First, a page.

In June, British wildlife conservation charity, Wildwood Escot welcomed two Eurasian brown bear cubs to a brand new and purpose-built enclosure at its park, near Ottery St Mary.
The orphaned cubs, named Mish and Lucy, who are unable to return to the wild, were rescued from certain death in the Albanian mountains in 2019. Initially, the siblings were held in a temporary enclosure in Belgium, but they needed lots of enrichment and an environment that would be conducive to develop proper bear behaviour.

Exmouth Journal: It's possible to get up close to the bearsIt's possible to get up close to the bears (Image: Archant)

The pair needed space to explore, play and learn to forage naturally and the organic environment that the Wildwood Trust provides, along with its successful rehabilitation of two brown bears, Fluff and Scruff, who were rescued in Bulgaria six years ago, made the Ottery St Mary park an undisputed choice of home for the orphaned cubs.
After a temporary stay at the Trust’s sister park in Kent earlier this year, Mish and Lucy were safely transported to their permanent woodland sanctuary at the East Devon park in June.

Exmouth Journal: Keeper, Ben feeds Lucy at the fenceKeeper, Ben feeds Lucy at the fence (Image: Archant)

Two months on, the pair are settling in nicely to their new homely environment and are enjoying plenty of enrichment. While the finishing touches are being added to their custom-built acre-and-a-half forever home in the park, the bears have taken residence in a temporary enclosure in the meantime.
Now, visitors have the option to book a once-in-a-lifetime opportunity to meet and learn all about the rescued bears and take an exclusive behind-the-scenes tour on a special 'Bear Experience'.
The close encounter with the bears is part of Wildwood Escot's expanding portfolio of visitor experiences that also include red squirrels, wolves and an Arctic Fox.

Exmouth Journal: Keeper, Tanith with MishKeeper, Tanith with Mish (Image: Archant)

Curious to learn more about Escot's newest residents we visited the woodland park for our own 'Bear Experience'.
We were safely chaperoned around park and bear enclosure by keepers Ben Gregory and Tanith Meyer, whose genuine passion for the animals was certainly infectious. Their wealth of knowledge about the bears' welfare, behaviour patterns and the different types of enrichment they require, made the visit incredibly engaging and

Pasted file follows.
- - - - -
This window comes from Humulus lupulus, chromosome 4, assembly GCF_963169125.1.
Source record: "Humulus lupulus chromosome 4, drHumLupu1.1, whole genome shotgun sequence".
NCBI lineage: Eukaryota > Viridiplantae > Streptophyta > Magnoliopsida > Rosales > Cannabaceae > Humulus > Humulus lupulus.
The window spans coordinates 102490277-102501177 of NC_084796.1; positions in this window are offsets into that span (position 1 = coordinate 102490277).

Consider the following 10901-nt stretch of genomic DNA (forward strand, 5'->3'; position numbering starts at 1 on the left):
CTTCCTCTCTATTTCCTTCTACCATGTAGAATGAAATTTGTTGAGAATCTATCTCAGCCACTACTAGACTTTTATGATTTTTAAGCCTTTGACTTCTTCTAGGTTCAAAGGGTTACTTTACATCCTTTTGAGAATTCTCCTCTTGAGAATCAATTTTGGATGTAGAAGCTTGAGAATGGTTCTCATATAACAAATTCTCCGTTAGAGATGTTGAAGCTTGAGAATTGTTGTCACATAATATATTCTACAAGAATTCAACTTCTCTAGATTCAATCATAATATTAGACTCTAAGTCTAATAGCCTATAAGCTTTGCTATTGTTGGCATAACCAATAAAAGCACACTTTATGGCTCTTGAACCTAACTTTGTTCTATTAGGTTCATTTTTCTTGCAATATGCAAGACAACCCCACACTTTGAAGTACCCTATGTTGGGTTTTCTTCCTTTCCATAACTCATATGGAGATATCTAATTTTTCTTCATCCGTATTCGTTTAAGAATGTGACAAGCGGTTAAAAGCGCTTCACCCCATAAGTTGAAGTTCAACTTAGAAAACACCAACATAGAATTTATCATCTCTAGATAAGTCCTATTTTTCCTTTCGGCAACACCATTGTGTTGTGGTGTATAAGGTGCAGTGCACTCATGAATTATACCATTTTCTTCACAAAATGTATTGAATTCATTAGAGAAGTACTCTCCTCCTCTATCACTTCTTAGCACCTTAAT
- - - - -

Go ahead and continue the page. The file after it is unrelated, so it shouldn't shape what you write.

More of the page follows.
educational. Ben's and Tanith's vast understanding of the bears adds an extra level of interest to the experience and we felt enthused and better informed.

Exmouth Journal: Lucy crouched down to take her food from meLucy crouched down to take her food from me (Image: Archant)

The visit started with a feeding encounter at the fence, where we were given a bowl filled with monkey nuts and dog biscuits, which we carefully hand fed to the bears through the fence. We were surprised at how gently the bears took the food from us. There was no aggression or grabbing at all. In fact, Lucy was crouching down to take food from me - it was as though she had an awareness of not coming across as too intimidating.

Exmouth Journal: We hand-fed the bears with monkey nuts and dog biscuitsWe hand-fed the bears with monkey nuts and dog biscuits (Image: Archant)

Afterwards, when the bears were securely locked up in their hut, we were able to scatter food across their enclosure. This forms part of their enrichment and makes finding food fun for the furry cubs. Ben and Tanith encouraged us to hide their food, which comprised of seasonal vegetables and dog biscuits, on the climbing frame, under logs and even in the pool. Once we had finished scattering the food we stepped out of the enclosure to watch the bears explore and hunt for the food from the other side of the fence.
The bears were certainly endearing, their appearance is cute and cuddly but we were reminded of their raw strength, speed and agility. At two and half years, Lucy and Mish are still cubs, but when they are fully grown at around the age of five or six, they will be three times the size in weight and up to nine feet tall.

Exmouth Journal: We scattered vegetables such as carrots, parsnips and lettuce around the bear enclosureWe scattered vegetables such as carrots, parsnips and lettuce around the bear enclosure (Image: Archant)

In the next few months, Mish and Lucy will move to their vast new sanctuary, equivalent in size to around one and half football fields. This lifelong habitat has been designed with enrichment in mind, where the siblings will have trees to climb, earth dens to dig, fallen trees to scramble across, rope challenges to master, toys to play with, and exciting daily food treasure hunts to enjoy.
Speaking about the new arrivals, Wildwood Escot general manager George Hyde said: “We couldn’t be happier to have Mish and Lucy here after all this time. We’re also really excited to be able to give visitors a chance to see the bears up close and learn all about them."

Exmouth Journal: Mish and Lucy are two and half years oldMish and Lucy are two and half years old (Image: Archant)

All the money raised from the Bear Experience will go directly towards the bears' welfare. Currently the park is in the process of raising £250,000 to help pay for the bears' new forever home.

To visit Mish and Lucy at Wildwood Escot, head to Visitors will need to pre-book for Bear experiences.